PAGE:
If you gave most 21-year-olds a $5 million check, they probably wouldn’t think of their parents first. But Pavin Smith isn’t your ordinary 21-year-old. Smith, who was drafted by MLB’s Arizona Diamondbacks this year, used part of his $5 million signing bonus—essentially his first big-league paycheck—to give his parents an extraordinary Christmas gift. He had them read a poem and then revealed in a letter that he’d completely paid off their mortgage.
Christmas decorations are the best. I love how simple garland or a decorated tree can really make your home feel ready for the holidays.Truly, I enjoy and look forward to decorating for all of the holidays throughout the year, including New Year’s Eve. Although, with New Year’s Eve being so close to Christmas, sometimes it’s hard to find a large variety of New Year’s decor unless you hit up a specialty or party store.
Is anyone else looking forward to New Year’s Eve? Don’t get me wrong, I love Christmas and all the festivities that go along with this busy time of year, but there’s something exciting about ringing in a new year.
Decided tonight I'm trying something different! 🙃 I’ve been thinking about this for literally two weeks now and what I want to do is turn my Instagram feed into something that I hope you'll find inspiring. 😁
I'm really blessed to be able to make a l… http://ift.tt/2B532tchttps://t.co/GsfMtfrlX4
Made these little melted snowmen treats for a work project. I told myself I’d be good and not eat any. But ... Myles is allergic to nuts and just to be safe (because the ‘hats’ are made of Reese’s) I somehow justified in my head it was okay to eat some. … https://t.co/D88yEgvLgchttps://t.co/it15parPdh
Muck Rack makes it simple to find people, tweets, or articles that mention any name, keyword, company, hashtag etc. We've compiled this guide to help you make the most of your search.
Selecting a term
Start searching tweets, articles from media outlets, articles mentioned in tweets, journalists'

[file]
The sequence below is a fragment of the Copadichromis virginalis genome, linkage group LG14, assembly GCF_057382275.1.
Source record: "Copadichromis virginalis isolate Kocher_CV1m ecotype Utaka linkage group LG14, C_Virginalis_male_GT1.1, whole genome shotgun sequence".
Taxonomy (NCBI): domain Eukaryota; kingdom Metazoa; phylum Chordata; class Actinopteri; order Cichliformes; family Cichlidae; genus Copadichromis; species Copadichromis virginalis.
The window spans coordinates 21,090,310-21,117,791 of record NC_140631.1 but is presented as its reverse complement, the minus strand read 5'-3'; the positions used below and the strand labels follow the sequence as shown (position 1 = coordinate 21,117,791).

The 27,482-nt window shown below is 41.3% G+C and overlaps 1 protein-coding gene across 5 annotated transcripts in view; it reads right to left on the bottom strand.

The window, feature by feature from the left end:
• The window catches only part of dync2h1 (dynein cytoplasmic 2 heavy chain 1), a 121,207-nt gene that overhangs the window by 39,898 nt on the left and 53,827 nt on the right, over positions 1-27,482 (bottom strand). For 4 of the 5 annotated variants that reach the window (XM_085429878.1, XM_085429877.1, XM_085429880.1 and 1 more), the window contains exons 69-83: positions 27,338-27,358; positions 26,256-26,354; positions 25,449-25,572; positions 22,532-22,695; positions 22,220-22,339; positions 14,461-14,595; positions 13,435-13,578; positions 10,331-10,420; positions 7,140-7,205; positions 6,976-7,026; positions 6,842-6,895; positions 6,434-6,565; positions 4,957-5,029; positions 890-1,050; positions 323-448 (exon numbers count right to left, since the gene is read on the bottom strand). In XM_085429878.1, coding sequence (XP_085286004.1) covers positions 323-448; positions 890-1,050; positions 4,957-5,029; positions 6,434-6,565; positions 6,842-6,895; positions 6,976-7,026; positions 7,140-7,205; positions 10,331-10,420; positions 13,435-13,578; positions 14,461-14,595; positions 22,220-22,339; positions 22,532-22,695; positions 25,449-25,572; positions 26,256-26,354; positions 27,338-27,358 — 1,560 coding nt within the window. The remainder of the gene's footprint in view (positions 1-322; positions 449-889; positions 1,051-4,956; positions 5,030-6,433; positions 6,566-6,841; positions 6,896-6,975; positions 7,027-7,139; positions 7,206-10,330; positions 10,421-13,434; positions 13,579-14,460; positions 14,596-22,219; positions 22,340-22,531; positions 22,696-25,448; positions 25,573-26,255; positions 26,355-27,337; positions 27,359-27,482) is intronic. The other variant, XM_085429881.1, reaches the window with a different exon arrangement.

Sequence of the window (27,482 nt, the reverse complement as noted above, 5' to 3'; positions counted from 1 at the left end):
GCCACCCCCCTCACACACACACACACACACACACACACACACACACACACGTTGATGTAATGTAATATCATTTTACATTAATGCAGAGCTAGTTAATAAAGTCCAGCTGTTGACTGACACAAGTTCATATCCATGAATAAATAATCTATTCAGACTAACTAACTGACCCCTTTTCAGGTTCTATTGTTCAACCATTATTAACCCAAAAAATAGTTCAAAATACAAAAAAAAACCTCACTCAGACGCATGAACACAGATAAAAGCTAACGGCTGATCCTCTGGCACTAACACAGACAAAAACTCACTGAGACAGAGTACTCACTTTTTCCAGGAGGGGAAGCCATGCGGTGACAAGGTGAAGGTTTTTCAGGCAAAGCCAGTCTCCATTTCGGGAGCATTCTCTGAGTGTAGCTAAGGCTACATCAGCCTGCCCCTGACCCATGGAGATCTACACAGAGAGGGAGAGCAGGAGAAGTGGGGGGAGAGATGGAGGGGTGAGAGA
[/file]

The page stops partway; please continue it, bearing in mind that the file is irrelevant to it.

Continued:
names, titles and bios with some suggested searches:
Companies or Topics (e.g. iPhone, Microsoft)
Phrases (e.g. "cloud computing") — use quotes to keep the terms together
Twitter handles (e.g. @username) — returns those who have mentioned or replied to
Names (e.g. "David Pogue")
Hashtags (e.g. #sxsw, #london2012)
Bio details (e.g. vegan, Olympics, father)
Muck Rack's Advanced Search allows for many boolean operators.
Find results that mention multiple specified terms, use AND or
+. For example, ensure each result contains both Elon Musk and Mark Zuckerberg by
searching Musk AND Zuckerberg or Musk + Zuckerberg.
Use the operators OR or , to broaden your search when you'd like either of
multiple terms to appear in results. (This is the default behavior of our search when no operators
are used). For example, results will contain either cake or cookie by searching cake OR cookie or cake,cookie
Use NOT or - to subtract results from your search. For
example, searching Disney will yield results about the Walt Disney Company as well as Walt Disney
World Resort. To exclude mentions of Disney World, search for Disney -World or Disney
When using one of these operators with a phrase, enclose it in quotation marks. For example, you can
find results about smartphones excluding Apple's iPhone 4S by searching smartphone -"iPhone
Exact case matching or punctuation
If you're searching for a brand name or keyword that relies on specific punctuation marks or capitalization, you can
find results that match your exact query by adding matchcase: before the keyword you're searching for, like matchcase:E*TRADE .
Use parentheses to separate multiple
boolean phrases. For example, to find journalists talking about having fun in Disney World or
Disneyland, search for ("disney world" OR disneyland) AND fun.
An asterisk can be used to search for any variation of a root word truncated by the asterisk. For example, searching for admin* will return results for administrator, administration, administer, administered, etc.
A near operator is an AND operator where you can control the distance between the words. You can vary the distance the near operation uses by adding a forward slash and number (between 0-99) such as strawberries NEAR/10 "whipped cream", which means the strawberries must exist within 10 words of "whipped cream".